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What Texas farmers and ranchers are tracking as heat, drought continues

Editor’s Note: The video above shows KXAN Live’s top headlines for Aug. 7, 2023

AUSTIN (KXAN) — As Central Texas continues its record-setting streak of consecutive days with triple-digit temperatures, and just set a record for the hottest July on record, the farming and ranching communities are looking ahead with some concern.

Texas A&M AgriLife Extension Service experts said plants and vegetation are experiencing heat stress with extreme temperatures during the daytime and nighttime.

Cattle are also being impacted with cows consuming less as they look for shade to escape the heat. The transcript of

Texas A&M Associate Professor Josh McGinty talked with KXAN’s Tom Miller for an in-depth conversation about the impact of the Texas weather.

The transcript of the conversation has been edited for clarity.

Q&A with Texas A&M professor

Tom Miller: We’ve been in this unrelenting heat for more than a month now, how is this impacting our farmers and our ranchers?

Josh McGinty: Everybody’s feeling the heat. We’re losing yield potential in our crops. We’re losing forage for cattle, and it’s happening faster than it usually does this time of year just because of the extreme heat on top of the typical summer drought.

Miller: Are there some crops that like this heat, that do well in the arid conditions, compared to others that don’t?

McGinty: There’s not really a crop that does better under drought than others. They all need water. The important thing is that crops need water at certain times, depending on the species. So our grain crops have already more or less made a crop earlier in the year before the drought and the heat setting [in], so they’re safe at this point. Our later crops like soybean, and cotton is the big one in Texas… they’re in need of a lot of water right now. They’re the ones that are suffering the most.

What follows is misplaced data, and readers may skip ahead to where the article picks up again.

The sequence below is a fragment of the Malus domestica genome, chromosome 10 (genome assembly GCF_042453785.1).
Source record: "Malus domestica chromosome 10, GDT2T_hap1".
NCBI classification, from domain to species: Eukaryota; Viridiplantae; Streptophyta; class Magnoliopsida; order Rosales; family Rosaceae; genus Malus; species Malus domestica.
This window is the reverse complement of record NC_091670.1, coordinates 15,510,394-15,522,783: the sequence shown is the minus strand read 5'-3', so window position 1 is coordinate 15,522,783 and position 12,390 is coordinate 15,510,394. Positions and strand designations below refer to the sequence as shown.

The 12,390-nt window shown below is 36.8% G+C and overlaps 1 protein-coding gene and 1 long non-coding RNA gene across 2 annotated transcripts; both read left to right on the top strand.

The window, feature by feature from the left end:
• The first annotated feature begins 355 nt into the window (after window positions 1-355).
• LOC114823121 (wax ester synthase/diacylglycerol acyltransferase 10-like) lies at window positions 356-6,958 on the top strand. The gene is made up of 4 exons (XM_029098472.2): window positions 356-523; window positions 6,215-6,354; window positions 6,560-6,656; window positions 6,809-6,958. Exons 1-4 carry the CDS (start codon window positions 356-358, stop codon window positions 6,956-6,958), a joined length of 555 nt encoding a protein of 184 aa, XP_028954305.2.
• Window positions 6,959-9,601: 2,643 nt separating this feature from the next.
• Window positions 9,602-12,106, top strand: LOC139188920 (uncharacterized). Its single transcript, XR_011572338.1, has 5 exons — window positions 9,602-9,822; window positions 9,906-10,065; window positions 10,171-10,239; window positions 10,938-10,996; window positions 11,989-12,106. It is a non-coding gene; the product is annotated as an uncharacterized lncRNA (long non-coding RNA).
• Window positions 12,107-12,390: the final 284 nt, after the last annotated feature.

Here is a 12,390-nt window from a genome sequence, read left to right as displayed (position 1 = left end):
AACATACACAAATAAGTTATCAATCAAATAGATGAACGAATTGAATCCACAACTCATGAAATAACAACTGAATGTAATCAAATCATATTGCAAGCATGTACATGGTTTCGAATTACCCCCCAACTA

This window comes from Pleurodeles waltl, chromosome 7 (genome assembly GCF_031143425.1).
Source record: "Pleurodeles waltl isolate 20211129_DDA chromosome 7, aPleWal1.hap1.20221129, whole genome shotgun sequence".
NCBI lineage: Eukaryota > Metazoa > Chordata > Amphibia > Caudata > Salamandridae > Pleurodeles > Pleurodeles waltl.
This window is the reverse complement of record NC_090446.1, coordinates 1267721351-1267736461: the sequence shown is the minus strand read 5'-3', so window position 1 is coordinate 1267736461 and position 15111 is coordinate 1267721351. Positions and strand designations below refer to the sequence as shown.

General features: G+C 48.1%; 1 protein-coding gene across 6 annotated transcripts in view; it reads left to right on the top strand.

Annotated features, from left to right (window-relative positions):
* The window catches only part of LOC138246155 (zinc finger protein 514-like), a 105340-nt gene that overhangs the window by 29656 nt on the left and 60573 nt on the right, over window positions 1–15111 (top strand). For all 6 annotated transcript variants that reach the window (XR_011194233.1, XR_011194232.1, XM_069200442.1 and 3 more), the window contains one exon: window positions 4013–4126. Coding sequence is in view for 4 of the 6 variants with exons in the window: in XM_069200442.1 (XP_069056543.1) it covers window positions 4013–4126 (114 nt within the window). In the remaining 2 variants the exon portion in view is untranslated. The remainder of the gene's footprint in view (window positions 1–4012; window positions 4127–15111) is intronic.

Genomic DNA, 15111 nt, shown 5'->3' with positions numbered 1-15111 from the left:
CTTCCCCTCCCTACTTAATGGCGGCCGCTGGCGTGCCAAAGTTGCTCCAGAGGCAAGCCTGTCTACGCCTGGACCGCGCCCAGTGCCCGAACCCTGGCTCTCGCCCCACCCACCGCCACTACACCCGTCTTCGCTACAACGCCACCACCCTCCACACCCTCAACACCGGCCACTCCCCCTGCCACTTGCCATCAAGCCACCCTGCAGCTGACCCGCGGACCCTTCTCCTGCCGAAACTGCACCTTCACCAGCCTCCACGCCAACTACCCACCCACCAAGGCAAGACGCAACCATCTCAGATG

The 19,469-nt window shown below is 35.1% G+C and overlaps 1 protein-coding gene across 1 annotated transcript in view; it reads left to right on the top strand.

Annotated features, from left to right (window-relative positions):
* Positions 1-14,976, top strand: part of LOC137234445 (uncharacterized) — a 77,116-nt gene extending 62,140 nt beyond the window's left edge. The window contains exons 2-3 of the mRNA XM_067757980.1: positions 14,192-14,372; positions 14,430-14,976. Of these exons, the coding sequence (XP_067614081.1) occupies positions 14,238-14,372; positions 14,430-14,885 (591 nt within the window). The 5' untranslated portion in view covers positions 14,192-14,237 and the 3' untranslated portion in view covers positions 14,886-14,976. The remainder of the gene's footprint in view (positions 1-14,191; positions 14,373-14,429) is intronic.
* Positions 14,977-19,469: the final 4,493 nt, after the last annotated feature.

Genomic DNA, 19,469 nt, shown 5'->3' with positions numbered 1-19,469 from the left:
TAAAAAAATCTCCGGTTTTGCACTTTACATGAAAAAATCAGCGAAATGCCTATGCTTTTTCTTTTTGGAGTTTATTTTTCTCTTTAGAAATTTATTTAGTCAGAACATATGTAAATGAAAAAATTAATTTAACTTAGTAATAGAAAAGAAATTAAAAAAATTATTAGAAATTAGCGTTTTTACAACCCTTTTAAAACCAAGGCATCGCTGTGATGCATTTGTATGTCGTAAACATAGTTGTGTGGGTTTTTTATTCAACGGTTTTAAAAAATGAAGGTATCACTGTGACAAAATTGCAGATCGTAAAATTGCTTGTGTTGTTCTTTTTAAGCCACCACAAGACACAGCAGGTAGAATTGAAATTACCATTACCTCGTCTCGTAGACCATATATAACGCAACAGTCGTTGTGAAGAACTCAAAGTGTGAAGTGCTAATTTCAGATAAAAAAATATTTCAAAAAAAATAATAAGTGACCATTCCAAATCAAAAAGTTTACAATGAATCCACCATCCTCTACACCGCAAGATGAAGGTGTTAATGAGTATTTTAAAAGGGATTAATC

Miller: Are farmers and ranchers prepared for this? And are there things that they can do to offset these conditions?

McGinty: On the livestock side, when we have good growing conditions, producers produce and buy hay and stockpile that forage for when they don’t have it in their pastures and in the range lands. So they’ve already done that as much as they can, given the drought we just came out of. On the row crop side, there’s not much you can do. We plan as early as we can, so that we can try to avoid the summer drought, if possible. But you can’t plant too early. It all depends on temperatures in the spring and late winter. So there’s not much we can do there. We’ll just deal with the hand that we’re dealt.

Miller: Just how concerned are ranchers and farmers that this drought is not going to relent anytime soon?

McGinty: They’re very used to drought. Drought is the normal mode of operation in Texas, I’d say more than having a surplus of moisture. So we’re used to drought. The killer is when we have prolonged drought or year-on-year drought. If we get some fall moisture, that’ll set us up for next year. That’ll set up our livestock producers for the fall. It’s just a matter of how long it lasts. If it breaks soon, we’ll be fine. Some short-term pains that come with that, but long term we’d be OK.

Miller: At what point do we get into the trouble area where the drought is too long to really sustain the farmers and ranchers?

McGinty: If we don’t get good, late summer through fall moisture, that’s a trouble sign. Typically we recharge the soil profile in the fall. We have a lot of rain in September on average. If we don’t get that, then we’re in big trouble next spring because we don’t have subsoil moisture for our crops. We don’t have subsoil moisture to allow our pastures and rangelands to produce grass for cattle. So really depends on what happens this fall. We’ll all be watching that.

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